Nothing but blue and memories of you.
There are 8 Ocean Avenues in the United States. I've only seen three of them. It's kind of a special street name, especially if you're a millennial and recovering emo middle school kid (thanks Yellowcard for the banger). Ocean Avenue usually means, well, there's an ocean nearby, one of 'em, one of those oceans. I heard recently there's a new one. If my Ocean Avenues could talk they'd need a Netflix special - at least 90 minutes long. The stories! The views! The same avenue name but in three different corners of the country! Taking a walk down memory avenue...
Ocean Avenue, Brooklyn, New York.
There are many days I wish to turn back to when I pass, come up on, and am reminded of Ocean Avenue in Brooklyn.
Off near Prospect Park, from there to The Rockaways we marched and greeted every street with hope for change.
An awful date that turned into someone's stand-up material somewhere because anyone who witnessed that will have jokes for years.
A bike ride from hell turned into a block party turned protest turned party on the beach kind of day.
Lazy Sunday at the park with a snow cone that I ended up dropping on the ground and a stranger bought me another one. We talked about how people need to be nicer to each other and we both acknowledged the killer sunset and how summer should never end.
Random, silly, kindness, urging for change, and hot summer days.
Ocean Avenue, Daytona Beach, Florida.
You're right there on the beach, passing the football off to me with a beer in one hand. We're hitting it off for the first time in a while because we have "playful flirtatious banter" that "no one understands." But we really just love each other. We're not doing that annoying arguing back and forth just to entertain ourselves and pick on each other thing anymore.
We drove down from Tuscaloosa, to watch our team play, but then we stayed through Spring Break, and never went back until finals week.
You and I were oil and water, but on Ocean Avenue, you finally told me the truth. You were in love with someone else and they didn't love you back. You had no idea to handle it and thought I was the perfect person to confide in, find guidance and support from. But you had no idea that I was in love with you.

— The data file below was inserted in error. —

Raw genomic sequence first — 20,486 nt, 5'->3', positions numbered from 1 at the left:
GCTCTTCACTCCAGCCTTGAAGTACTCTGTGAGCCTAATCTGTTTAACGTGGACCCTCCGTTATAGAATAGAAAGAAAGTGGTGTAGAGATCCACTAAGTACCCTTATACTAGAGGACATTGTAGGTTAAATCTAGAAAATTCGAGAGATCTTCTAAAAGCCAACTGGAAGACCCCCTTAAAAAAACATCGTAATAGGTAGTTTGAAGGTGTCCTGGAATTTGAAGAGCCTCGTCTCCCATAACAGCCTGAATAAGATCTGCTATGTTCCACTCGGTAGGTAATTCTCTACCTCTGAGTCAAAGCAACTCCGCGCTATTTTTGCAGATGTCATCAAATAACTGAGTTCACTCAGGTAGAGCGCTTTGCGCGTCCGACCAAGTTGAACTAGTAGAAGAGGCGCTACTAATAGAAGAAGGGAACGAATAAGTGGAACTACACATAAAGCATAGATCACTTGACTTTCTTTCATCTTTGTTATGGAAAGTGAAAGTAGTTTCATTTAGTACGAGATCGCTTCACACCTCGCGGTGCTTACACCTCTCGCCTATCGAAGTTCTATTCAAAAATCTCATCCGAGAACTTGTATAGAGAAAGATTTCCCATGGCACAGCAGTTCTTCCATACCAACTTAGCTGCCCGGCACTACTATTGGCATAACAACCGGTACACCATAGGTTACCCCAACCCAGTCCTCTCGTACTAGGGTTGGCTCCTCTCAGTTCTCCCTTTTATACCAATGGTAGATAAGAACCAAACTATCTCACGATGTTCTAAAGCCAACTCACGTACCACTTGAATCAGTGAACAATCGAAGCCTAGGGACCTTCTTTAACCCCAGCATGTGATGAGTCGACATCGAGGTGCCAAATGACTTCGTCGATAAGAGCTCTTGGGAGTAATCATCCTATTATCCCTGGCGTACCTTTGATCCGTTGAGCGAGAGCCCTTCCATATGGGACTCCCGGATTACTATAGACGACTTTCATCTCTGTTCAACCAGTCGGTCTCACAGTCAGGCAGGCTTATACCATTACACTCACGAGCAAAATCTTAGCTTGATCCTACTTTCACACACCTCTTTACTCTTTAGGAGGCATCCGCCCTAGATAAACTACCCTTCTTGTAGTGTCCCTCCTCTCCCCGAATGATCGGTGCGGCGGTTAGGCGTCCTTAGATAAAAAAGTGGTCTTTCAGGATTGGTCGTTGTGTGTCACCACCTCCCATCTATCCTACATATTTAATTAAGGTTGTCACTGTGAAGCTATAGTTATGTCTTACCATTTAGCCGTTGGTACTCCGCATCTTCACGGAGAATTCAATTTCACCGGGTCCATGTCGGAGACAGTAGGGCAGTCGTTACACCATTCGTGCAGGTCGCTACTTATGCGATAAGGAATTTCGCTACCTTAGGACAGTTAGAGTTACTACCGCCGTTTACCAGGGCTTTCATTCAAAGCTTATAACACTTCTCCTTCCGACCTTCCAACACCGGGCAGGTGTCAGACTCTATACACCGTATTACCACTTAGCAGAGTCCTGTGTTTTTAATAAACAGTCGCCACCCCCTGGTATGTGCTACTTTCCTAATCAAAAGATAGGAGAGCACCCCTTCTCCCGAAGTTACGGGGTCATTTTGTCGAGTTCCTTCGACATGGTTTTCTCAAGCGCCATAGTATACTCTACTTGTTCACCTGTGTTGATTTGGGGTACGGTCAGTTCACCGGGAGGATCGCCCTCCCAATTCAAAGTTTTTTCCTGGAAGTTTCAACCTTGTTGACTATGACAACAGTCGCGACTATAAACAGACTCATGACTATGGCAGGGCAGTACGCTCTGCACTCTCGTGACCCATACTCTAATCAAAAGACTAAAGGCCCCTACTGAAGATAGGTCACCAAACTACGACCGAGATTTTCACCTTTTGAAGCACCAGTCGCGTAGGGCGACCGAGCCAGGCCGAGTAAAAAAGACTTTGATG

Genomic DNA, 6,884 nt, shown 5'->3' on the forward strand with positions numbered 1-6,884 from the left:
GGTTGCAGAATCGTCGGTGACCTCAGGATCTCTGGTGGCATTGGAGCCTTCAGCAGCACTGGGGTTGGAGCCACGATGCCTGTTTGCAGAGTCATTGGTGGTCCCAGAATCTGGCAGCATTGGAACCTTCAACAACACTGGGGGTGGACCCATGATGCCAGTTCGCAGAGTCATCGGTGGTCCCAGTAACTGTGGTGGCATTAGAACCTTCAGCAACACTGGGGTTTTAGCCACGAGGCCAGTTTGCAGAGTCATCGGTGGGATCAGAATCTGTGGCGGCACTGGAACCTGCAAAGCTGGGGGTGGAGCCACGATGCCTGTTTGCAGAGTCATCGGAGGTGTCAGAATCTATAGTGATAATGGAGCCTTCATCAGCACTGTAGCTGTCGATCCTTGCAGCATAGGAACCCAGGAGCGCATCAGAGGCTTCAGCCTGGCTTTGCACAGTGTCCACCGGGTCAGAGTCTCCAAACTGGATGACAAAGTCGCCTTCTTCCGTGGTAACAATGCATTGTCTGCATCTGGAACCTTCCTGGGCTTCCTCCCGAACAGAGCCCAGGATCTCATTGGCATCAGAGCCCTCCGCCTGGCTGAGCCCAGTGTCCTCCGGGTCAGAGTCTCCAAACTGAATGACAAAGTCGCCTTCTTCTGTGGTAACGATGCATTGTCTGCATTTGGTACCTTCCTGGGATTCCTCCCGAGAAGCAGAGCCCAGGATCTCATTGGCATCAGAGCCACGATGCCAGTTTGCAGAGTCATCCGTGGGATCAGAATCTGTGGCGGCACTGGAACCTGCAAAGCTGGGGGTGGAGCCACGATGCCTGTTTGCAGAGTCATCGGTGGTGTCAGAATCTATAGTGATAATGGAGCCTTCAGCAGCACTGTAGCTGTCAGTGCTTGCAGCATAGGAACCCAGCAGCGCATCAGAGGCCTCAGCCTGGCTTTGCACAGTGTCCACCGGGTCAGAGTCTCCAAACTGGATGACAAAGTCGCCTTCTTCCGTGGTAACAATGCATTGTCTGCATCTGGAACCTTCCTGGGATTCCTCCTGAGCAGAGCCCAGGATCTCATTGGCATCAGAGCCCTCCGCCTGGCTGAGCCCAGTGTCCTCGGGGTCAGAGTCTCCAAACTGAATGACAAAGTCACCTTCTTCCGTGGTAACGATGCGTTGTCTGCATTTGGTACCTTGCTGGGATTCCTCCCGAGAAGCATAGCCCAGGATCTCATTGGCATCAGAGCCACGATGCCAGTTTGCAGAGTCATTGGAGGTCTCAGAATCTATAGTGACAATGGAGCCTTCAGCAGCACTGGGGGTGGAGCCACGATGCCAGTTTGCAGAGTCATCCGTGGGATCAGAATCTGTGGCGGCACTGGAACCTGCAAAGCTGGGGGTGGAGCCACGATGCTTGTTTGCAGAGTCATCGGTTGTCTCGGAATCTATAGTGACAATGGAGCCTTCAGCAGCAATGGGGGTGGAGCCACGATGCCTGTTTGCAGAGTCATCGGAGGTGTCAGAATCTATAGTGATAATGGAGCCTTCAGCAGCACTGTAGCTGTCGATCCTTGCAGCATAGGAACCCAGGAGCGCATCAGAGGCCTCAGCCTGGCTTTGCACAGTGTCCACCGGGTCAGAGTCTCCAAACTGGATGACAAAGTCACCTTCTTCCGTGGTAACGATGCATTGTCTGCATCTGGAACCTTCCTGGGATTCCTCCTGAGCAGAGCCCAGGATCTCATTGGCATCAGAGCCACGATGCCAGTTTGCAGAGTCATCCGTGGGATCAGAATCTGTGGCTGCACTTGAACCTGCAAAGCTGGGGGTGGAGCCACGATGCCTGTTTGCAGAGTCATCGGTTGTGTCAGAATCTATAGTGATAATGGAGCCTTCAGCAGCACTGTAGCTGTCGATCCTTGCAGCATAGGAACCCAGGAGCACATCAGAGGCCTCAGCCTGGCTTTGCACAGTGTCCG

I brought nothing home from that trip other than a sunburn and overdraft fees. We stayed friends until the end of that summer after graduation when you moved away before I did and I said some things I regret and I regret not saying other things.
I really can't think about Daytona without thinking about that football flying past my face and the love that drifted away off to sea.
Ocean Avenue, Santa Monica, California.
Venice to Santa Monica, I walked the boardwalk down. Sat on the Ferris wheel, rode the rides, ate a burger on the beach.
Gave someone money for a beer, had one, stumbled home from too many said beers.
Bought a Dodgers baseball cap, caught a live performance, dodged a skateboard or two, ate a hot dog on a bench.
Dreamed of seeing this street more often, pondering the rent I could afford and how I could live on Ocean Avenue.
I waited for the sun to set from the curb while I waited for a ride, which I later turned down. I'd rather walk along the water, get sand in my shoes for eternity just to walk down your periwinkle, with a hint of cotton candy sky, palm-lined stretch.
I think everyone has THAT street, that boulevard, hell even that cul-de-sac, that brings them back to a place in time, and offers a joyful look back - whether good or bad or both, a memory.
A few gentle words for your Ocean Avenue.
Where the water hugs the road
and the sand meets the sea
I often wander up and down
to see if this is where we meet.
A friendly face with the warmest embrace
I catch my breath when I see that place.
Chug water, not tequila, instead
and wait for the green light to turn red.
I'd rather take the long way around
on Ocean Avenue where the views abound
and all I hear are is this wave-crashing sound.